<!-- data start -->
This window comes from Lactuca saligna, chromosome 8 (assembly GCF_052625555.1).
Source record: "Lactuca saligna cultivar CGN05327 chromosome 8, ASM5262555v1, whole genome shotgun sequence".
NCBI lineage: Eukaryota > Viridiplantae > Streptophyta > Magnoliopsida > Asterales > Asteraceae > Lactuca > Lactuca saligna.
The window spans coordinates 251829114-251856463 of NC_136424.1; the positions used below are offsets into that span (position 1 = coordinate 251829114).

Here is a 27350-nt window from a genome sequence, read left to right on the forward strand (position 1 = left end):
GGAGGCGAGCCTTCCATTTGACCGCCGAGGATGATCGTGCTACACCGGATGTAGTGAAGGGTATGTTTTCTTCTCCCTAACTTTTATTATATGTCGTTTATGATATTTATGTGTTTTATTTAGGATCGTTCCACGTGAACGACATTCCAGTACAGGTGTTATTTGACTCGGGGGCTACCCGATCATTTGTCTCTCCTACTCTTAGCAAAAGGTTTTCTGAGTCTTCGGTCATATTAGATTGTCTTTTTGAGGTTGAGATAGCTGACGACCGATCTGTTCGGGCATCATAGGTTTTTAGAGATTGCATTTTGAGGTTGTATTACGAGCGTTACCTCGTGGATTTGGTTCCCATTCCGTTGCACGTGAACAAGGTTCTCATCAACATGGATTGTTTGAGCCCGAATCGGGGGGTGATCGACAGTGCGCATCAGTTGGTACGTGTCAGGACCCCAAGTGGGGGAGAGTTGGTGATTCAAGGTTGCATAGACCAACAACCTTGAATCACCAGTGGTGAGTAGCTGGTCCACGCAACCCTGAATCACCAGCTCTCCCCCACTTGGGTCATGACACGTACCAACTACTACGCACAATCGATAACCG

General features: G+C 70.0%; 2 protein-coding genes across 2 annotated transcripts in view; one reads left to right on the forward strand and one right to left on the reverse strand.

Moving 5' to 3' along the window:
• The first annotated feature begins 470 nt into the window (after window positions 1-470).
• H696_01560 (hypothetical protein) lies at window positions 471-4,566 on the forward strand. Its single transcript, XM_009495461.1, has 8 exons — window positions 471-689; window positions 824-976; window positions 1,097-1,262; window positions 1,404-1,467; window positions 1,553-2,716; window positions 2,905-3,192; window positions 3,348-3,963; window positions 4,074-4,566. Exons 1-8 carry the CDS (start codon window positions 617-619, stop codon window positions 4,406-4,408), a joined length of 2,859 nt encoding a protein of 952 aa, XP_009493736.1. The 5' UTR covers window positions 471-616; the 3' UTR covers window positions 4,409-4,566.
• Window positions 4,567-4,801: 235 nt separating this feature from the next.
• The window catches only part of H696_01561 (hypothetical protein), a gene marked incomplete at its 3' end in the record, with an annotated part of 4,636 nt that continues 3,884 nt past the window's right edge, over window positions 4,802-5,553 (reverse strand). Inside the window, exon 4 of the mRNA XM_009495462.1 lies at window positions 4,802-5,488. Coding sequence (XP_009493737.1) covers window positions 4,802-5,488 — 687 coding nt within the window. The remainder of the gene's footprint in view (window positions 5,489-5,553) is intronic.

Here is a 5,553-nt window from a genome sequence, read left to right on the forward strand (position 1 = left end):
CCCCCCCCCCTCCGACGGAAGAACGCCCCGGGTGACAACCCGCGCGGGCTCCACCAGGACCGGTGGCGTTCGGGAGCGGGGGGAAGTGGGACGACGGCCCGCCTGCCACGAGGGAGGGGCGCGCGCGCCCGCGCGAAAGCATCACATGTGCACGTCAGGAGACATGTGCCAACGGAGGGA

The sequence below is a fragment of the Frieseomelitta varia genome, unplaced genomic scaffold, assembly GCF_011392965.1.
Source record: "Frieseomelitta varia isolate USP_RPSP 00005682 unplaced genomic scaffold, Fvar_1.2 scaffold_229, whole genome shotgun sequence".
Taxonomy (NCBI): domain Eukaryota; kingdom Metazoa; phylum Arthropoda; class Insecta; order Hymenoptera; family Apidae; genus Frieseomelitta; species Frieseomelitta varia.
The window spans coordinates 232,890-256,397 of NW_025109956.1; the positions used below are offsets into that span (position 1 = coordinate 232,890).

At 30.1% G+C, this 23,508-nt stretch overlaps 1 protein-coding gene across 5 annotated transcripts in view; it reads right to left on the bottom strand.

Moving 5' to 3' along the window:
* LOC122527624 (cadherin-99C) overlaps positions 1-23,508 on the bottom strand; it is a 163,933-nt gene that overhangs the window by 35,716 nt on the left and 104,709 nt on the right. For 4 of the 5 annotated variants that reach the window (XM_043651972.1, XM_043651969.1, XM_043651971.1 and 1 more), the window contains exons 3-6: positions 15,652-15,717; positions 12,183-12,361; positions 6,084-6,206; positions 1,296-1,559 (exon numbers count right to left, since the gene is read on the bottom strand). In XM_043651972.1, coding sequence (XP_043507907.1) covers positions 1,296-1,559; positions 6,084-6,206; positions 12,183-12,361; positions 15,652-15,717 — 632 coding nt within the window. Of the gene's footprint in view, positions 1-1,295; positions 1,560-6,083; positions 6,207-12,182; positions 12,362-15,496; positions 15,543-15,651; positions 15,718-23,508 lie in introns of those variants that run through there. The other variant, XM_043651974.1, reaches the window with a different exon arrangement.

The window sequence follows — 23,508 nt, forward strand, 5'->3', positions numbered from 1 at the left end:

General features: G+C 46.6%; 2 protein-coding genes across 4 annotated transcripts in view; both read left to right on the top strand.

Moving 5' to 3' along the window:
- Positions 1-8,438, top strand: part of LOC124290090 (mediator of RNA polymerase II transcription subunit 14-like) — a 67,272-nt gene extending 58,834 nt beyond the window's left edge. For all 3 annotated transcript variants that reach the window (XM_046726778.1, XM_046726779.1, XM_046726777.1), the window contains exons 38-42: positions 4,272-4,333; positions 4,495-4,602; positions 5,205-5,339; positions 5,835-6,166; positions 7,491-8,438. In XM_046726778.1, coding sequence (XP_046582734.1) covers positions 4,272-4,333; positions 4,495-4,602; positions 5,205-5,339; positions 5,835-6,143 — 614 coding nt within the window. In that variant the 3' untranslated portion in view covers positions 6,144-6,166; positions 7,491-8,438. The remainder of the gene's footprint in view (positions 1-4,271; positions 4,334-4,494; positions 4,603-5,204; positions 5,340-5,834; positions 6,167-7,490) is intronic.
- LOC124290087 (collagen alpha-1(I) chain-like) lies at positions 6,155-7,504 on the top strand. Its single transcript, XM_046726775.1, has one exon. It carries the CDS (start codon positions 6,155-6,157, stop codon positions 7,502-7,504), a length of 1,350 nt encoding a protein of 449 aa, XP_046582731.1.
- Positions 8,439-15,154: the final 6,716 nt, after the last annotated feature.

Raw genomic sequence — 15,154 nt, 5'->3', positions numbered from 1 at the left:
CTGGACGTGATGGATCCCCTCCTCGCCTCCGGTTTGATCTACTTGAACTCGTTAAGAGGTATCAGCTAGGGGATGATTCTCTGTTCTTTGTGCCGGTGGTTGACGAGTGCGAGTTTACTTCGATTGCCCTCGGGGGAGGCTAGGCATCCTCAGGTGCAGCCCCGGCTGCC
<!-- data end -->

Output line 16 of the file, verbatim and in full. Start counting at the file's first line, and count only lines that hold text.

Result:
Source record: "Frieseomelitta varia isolate USP_RPSP 00005682 unplaced genomic scaffold, Fvar_1.2 scaffold_229, whole genome shotgun sequence".